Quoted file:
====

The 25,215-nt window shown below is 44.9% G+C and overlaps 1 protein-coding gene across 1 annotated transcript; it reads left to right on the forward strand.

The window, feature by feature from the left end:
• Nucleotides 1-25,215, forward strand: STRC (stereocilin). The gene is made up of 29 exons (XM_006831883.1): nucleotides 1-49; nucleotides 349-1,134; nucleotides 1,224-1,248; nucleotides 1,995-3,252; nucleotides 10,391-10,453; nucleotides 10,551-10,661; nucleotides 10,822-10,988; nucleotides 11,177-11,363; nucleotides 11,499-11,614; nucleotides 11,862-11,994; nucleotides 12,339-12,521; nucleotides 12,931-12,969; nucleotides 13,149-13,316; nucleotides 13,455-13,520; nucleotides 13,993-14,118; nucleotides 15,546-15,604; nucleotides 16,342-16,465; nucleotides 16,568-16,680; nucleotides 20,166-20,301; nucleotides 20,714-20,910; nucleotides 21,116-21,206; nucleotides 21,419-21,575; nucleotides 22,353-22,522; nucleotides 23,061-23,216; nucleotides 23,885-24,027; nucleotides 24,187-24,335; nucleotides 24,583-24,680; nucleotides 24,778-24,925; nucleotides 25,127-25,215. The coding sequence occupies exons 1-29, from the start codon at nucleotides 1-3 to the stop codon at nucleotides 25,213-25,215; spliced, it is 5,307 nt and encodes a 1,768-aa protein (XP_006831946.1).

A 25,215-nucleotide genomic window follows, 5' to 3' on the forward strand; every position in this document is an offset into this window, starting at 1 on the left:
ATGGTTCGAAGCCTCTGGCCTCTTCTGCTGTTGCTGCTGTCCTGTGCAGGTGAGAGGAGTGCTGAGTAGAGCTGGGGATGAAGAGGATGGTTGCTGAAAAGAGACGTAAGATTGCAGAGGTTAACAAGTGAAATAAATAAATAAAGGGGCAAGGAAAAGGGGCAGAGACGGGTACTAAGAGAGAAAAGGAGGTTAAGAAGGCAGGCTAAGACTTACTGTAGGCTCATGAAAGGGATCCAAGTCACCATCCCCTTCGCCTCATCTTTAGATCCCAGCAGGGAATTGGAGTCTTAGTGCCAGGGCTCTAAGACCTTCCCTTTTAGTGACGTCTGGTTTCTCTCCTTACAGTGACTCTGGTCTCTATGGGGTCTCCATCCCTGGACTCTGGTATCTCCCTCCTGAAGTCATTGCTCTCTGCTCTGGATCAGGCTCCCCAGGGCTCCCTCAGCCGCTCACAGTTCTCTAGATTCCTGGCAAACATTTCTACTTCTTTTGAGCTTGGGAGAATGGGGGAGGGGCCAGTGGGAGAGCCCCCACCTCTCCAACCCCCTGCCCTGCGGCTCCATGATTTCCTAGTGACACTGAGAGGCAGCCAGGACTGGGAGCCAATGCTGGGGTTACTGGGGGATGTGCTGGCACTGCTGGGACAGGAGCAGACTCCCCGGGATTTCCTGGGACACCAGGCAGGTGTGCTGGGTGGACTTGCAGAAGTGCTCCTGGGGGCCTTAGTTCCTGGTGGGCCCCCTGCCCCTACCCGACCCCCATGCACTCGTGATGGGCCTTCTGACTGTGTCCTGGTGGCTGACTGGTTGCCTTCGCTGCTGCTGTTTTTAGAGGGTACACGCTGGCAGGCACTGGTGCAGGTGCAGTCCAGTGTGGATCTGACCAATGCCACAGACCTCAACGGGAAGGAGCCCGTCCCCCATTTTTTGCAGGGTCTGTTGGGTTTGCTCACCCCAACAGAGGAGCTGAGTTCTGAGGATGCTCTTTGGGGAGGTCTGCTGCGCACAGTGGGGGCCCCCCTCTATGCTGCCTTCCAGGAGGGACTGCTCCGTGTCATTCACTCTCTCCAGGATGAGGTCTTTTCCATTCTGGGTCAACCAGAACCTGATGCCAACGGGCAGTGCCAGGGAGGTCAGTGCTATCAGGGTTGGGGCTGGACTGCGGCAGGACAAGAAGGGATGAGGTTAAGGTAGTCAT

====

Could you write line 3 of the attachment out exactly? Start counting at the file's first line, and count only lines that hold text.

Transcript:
• Nucleotides 1-25,215, forward strand: STRC (stereocilin). The gene is made up of 29 exons (XM_006831883.1): nucleotides 1-49; nucleotides 349-1,134; nucleotides 1,224-1,248; nucleotides 1,995-3,252; nucleotides 10,391-10,453; nucleotides 10,551-10,661; nucleotides 10,822-10,988; nucleotides 11,177-11,363; nucleotides 11,499-11,614; nucleotides 11,862-11,994; nucleotides 12,339-12,521; nucleotides 12,931-12,969; nucleotides 13,149-13,316; nucleotides 13,455-13,520; nucleotides 13,993-14,118; nucleotides 15,546-15,604; nucleotides 16,342-16,465; nucleotides 16,568-16,680; nucleotides 20,166-20,301; nucleotides 20,714-20,910; nucleotides 21,116-21,206; nucleotides 21,419-21,575; nucleotides 22,353-22,522; nucleotides 23,061-23,216; nucleotides 23,885-24,027; nucleotides 24,187-24,335; nucleotides 24,583-24,680; nucleotides 24,778-24,925; nucleotides 25,127-25,215. The coding sequence occupies exons 1-29, from the start codon at nucleotides 1-3 to the stop codon at nucleotides 25,213-25,215; spliced, it is 5,307 nt and encodes a 1,768-aa protein (XP_006831946.1).